Robert Mitchum stars in this 1957 movie about a World War II Marine who finds himself stranded on a deserted Pacific island with a beautiful woman only to find out she is a nun.
Heaven Knows, Mr. Allison
Directors: John Huston
Producers: Buddy Adler And Eugene Frenke
Writers: John Lee Mahin And John Huston
Features: Anamorphic Widescreen 2.35:1, Color, Feature Trailer, Five Fox War Classic Trailers, Four Movie Tone News Features: "Tarawa: The Marine's Toughest Battle," "King And Nimitz View Scenes Of Saipan Victory," "Japs Raid Saipan" And "Photoplay Movie Awards," English Stereo, English Mono, Spanish Mono And French Mono.
Corporal Allison...Robert Mitchum
Sister Angela...Deborah Kerr
"Heaven Knows, Mr. Allison" is a romantic story that couldn't be. This is a 1957 color movie starring Robert Mitchum as a Marine corporal and Deborah Kerr as an Irish nun, both stranded on an isolated island in the Pacific ocean during World War II. The premise is obvious. Poor dumb Marine stuck on an island with a beuatiful woman only he can't do anything about it because she is married to God. Not only that, but this is 1957 and morality in the cinema is still strong as well the Catholic church. What's a guy to do? This probably posed many potential problems for the film's director, John Huston. John Huston who would later direct "The African Queen" chose to keep everything very aboveboard and lightly tickled the sexual overtones of the predicament faced by two members of the opposite sex with no chaperone or law to enforce a morality. Deborah Kerr("From Here
To Eternity") was nominated for an Academy Award for her performance.
The movie opens up on a liferaft bobbing up and down in the Pacific ocean with a lone Marine inside. The raft wanders close to an island shore and the marine jumps out to pull the raft to the beach. The Marine is soon exploring the island which appears deserted though it has a small village. At a wooden chapel he finds a nun named Sister Angela played by Deborah Kerr. Sister Angela tells Corporal Allison(Robert Mitchum) that the Japanese army had conscripted the villagers for labor before she had arrived with a Father Phillips who had died of natural causes. All the boats had been taken so Cpl. Allison and Sister Angela settle in for what could possibly be a long wait until someone stops at the island. With the United States at war with Japan it could easily be the Japanese who would be the ones stopping by.
These are two people from different sides of life. Allison is from the streets. He explains that he was left at an orphanage on Allison Street in the city of Milwaukee when he was a baby and he was given the last name of the street. He ran away when he was fourteen, did some jail time and joined the Marines to straighten himself out. Now he is a Marine through and through because they gave his life meaning. Sister Angela doesn't go into her past, but it is evident she has led a sheltered life. Somewhere in her life she had lost direction and found it in God. She too has found a vocation that has given her life meaning.
Cpl. Allison has never met a woman like Sister Angela. By his manner it is surmised that he is used to bargirls and has never had a real relationship. In some ways he could be considered to have led a sheltered life. He is now out of his natural element. Cpl. Allison is unsophisticated and had only seen a career in the Marines as all he ever thought he wanted until he came across this woman like no other. Now he is confused. Robert Mitchum does an outstanding job in portraying this befuddled man. Not known for saying much in his acting style, Mitchum is very believable and charming as Cpl. Allison.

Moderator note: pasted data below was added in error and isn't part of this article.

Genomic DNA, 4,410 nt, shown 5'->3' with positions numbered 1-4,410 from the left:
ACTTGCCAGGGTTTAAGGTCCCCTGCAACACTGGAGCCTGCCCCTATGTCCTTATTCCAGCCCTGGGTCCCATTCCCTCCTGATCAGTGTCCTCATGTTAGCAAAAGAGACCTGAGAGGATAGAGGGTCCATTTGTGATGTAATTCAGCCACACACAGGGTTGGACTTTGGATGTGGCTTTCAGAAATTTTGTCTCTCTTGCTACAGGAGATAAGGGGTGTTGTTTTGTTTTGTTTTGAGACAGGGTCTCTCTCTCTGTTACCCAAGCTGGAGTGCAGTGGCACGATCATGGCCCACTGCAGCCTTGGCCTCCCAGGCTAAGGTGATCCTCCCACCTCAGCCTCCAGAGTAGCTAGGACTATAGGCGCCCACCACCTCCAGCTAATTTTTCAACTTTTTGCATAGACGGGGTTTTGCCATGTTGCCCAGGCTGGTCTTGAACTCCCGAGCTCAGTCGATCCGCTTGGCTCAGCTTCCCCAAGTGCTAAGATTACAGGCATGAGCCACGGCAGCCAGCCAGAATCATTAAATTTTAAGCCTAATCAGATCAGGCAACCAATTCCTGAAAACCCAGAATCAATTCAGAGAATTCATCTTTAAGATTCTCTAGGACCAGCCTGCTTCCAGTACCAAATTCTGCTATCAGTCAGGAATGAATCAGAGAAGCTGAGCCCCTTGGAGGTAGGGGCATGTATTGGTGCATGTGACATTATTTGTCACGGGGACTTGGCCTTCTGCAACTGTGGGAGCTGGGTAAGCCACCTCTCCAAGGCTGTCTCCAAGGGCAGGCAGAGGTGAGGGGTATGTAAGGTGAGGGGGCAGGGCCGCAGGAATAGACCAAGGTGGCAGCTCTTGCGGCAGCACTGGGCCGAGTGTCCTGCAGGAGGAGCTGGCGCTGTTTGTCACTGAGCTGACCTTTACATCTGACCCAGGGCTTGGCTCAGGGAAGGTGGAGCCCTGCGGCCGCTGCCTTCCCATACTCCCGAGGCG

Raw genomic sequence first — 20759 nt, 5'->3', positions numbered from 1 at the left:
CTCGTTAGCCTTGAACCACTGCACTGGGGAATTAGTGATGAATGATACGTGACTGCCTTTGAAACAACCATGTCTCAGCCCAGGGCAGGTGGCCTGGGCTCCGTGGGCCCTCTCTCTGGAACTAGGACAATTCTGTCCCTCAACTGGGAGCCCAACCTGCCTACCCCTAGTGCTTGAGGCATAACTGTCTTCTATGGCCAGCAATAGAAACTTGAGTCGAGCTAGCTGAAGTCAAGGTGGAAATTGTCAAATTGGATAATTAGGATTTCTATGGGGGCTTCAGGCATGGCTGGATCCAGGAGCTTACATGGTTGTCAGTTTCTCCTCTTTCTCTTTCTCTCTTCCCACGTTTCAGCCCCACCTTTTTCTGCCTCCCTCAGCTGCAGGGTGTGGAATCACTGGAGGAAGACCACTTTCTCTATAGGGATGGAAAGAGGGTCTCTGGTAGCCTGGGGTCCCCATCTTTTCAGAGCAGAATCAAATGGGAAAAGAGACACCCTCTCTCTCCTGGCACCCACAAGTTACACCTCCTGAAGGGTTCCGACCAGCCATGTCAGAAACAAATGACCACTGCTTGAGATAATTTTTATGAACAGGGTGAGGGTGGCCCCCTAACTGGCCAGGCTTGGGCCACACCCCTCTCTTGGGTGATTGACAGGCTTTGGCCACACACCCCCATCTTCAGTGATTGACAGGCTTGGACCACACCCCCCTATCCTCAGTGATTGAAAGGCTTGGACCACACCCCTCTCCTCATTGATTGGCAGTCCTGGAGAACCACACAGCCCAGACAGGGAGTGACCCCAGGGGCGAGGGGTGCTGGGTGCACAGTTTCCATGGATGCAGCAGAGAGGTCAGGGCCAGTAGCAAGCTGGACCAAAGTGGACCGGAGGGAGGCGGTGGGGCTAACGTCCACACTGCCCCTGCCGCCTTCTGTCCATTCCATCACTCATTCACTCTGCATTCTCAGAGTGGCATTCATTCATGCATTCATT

The film mainly consists of these two actors' interactions. Cpl. Allison is constantly calling Sister Angela, "Mam," while Sister Angela refers to him as Mr. Allison. These two titles are used so often that the first names of both characters become irrelevant. Perhaps it had to be this way in order to assure the public and Church that nothing was happening when it came to the nature of their relationship.
Though this DVD is considered part of the Fox War Classics this is not what I would consider a real war story. The war with Japan serves as the backdrop for this never to be romance. At the very end of the movie the real world of war moves in, but that is just to make a tidy wrap-up of the story. Each character is back to their reality with only fond memories to be any evidence that there might have been more.
This DVD has a very clear color picture in widescreen with good sound in either a choice of English stereo or mono. Though it doesn't say it on the back of the DVD there are four Fox News features mainly about the war on the Pacific islands with Japan. One of these features is a news story about Deborah Kerr getting an Oscar nomination. She received six nominations in her career, but never won. All the features are very short, not lasting more than a minute or two. It is clear that these films have been severely cut. I don't know why the whole feature was not left intact to better give a younger viewer more of a feel for the war at that time. There are also five trailers for different Fox War Classics and one separate trailer for "Heaven Knows, Mr. Allison." For some odd reason the notes on the back of this DVD refer to Allison as a Sergeant when he is only a Corporal.
This DVD movie of "Heaven Knows, Mr. Allison" can be enjoyed by both sexes with the female getting more pleasure in the viewing of this romantic drama set during World War II. It does have tension and a few action scenes because of the Japanese presence that will keep the attention of the male. This is a good movie to be viewed as a couple. I would give the movie three out of five stars.